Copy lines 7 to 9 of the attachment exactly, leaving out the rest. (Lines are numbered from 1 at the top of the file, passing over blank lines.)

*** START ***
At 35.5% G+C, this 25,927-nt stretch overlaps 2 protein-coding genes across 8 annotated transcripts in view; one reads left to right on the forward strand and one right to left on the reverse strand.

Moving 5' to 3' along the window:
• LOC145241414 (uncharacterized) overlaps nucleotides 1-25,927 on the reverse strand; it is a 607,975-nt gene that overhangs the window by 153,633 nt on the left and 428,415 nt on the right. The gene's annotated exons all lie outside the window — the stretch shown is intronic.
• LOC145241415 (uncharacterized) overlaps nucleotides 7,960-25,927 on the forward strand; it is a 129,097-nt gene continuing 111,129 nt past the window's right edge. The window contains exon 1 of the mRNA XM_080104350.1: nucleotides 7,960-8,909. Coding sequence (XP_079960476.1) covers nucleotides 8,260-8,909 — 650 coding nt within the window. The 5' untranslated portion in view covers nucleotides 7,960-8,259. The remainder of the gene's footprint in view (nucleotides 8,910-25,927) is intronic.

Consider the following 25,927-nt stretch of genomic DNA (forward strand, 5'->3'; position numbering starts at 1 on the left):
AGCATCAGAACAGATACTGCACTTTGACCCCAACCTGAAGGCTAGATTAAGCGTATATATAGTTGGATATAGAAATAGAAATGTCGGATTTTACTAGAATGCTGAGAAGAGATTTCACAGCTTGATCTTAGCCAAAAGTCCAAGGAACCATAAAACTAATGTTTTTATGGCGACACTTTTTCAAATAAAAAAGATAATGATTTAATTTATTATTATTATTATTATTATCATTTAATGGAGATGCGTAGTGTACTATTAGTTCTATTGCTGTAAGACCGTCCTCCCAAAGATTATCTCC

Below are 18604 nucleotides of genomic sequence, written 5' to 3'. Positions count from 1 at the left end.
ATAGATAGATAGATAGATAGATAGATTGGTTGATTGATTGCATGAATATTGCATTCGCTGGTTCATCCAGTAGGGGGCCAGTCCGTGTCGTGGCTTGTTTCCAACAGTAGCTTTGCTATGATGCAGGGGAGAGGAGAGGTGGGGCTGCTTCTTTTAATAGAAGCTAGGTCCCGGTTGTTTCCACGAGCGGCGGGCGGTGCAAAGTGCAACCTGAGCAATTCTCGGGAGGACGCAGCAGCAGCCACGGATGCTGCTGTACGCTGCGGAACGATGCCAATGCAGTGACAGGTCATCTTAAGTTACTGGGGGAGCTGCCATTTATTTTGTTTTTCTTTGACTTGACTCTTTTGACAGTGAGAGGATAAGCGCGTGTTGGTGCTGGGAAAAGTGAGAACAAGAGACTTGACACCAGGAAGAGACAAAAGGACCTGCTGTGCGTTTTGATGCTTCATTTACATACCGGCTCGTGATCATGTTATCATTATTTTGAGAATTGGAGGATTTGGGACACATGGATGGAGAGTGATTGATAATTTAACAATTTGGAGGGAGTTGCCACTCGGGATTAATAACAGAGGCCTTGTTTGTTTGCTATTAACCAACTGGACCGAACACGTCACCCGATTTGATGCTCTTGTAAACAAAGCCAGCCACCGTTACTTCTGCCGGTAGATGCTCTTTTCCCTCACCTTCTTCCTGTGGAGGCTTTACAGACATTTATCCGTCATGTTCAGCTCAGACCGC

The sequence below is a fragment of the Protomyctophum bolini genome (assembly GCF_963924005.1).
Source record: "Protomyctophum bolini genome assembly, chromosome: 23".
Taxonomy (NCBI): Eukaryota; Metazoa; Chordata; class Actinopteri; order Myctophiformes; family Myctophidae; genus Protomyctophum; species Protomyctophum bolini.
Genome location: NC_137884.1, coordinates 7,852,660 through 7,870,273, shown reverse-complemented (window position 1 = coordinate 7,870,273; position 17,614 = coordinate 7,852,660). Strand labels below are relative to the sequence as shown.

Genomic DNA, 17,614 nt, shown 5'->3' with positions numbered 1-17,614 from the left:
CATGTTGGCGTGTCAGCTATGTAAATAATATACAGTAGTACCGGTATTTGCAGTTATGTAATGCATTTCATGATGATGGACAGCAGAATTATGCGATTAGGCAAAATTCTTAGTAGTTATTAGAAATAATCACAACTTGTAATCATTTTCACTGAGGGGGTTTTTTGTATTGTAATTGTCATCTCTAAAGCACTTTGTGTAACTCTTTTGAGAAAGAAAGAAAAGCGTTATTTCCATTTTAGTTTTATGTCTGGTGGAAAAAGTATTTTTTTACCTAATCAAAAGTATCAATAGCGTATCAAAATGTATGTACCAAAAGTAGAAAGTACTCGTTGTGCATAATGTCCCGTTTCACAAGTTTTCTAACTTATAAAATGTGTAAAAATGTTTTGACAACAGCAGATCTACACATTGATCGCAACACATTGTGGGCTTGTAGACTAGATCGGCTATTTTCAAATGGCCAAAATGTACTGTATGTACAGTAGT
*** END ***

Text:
Below are 18604 nucleotides of genomic sequence, written 5' to 3'. Positions count from 1 at the left end.
ATAGATAGATAGATAGATAGATAGATTGGTTGATTGATTGCATGAATATTGCATTCGCTGGTTCATCCAGTAGGGGGCCAGTCCGTGTCGTGGCTTGTTTCCAACAGTAGCTTTGCTATGATGCAGGGGAGAGGAGAGGTGGGGCTGCTTCTTTTAATAGAAGCTAGGTCCCGGTTGTTTCCACGAGCGGCGGGCGGTGCAAAGTGCAACCTGAGCAATTCTCGGGAGGACGCAGCAGCAGCCACGGATGCTGCTGTACGCTGCGGAACGATGCCAATGCAGTGACAGGTCATCTTAAGTTACTGGGGGAGCTGCCATTTATTTTGTTTTTCTTTGACTTGACTCTTTTGACAGTGAGAGGATAAGCGCGTGTTGGTGCTGGGAAAAGTGAGAACAAGAGACTTGACACCAGGAAGAGACAAAAGGACCTGCTGTGCGTTTTGATGCTTCATTTACATACCGGCTCGTGATCATGTTATCATTATTTTGAGAATTGGAGGATTTGGGACACATGGATGGAGAGTGATTGATAATTTAACAATTTGGAGGGAGTTGCCACTCGGGATTAATAACAGAGGCCTTGTTTGTTTGCTATTAACCAACTGGACCGAACACGTCACCCGATTTGATGCTCTTGTAAACAAAGCCAGCCACCGTTACTTCTGCCGGTAGATGCTCTTTTCCCTCACCTTCTTCCTGTGGAGGCTTTACAGACATTTATCCGTCATGTTCAGCTCAGACCGC

The sequence below is a fragment of the Protomyctophum bolini genome (assembly GCF_963924005.1).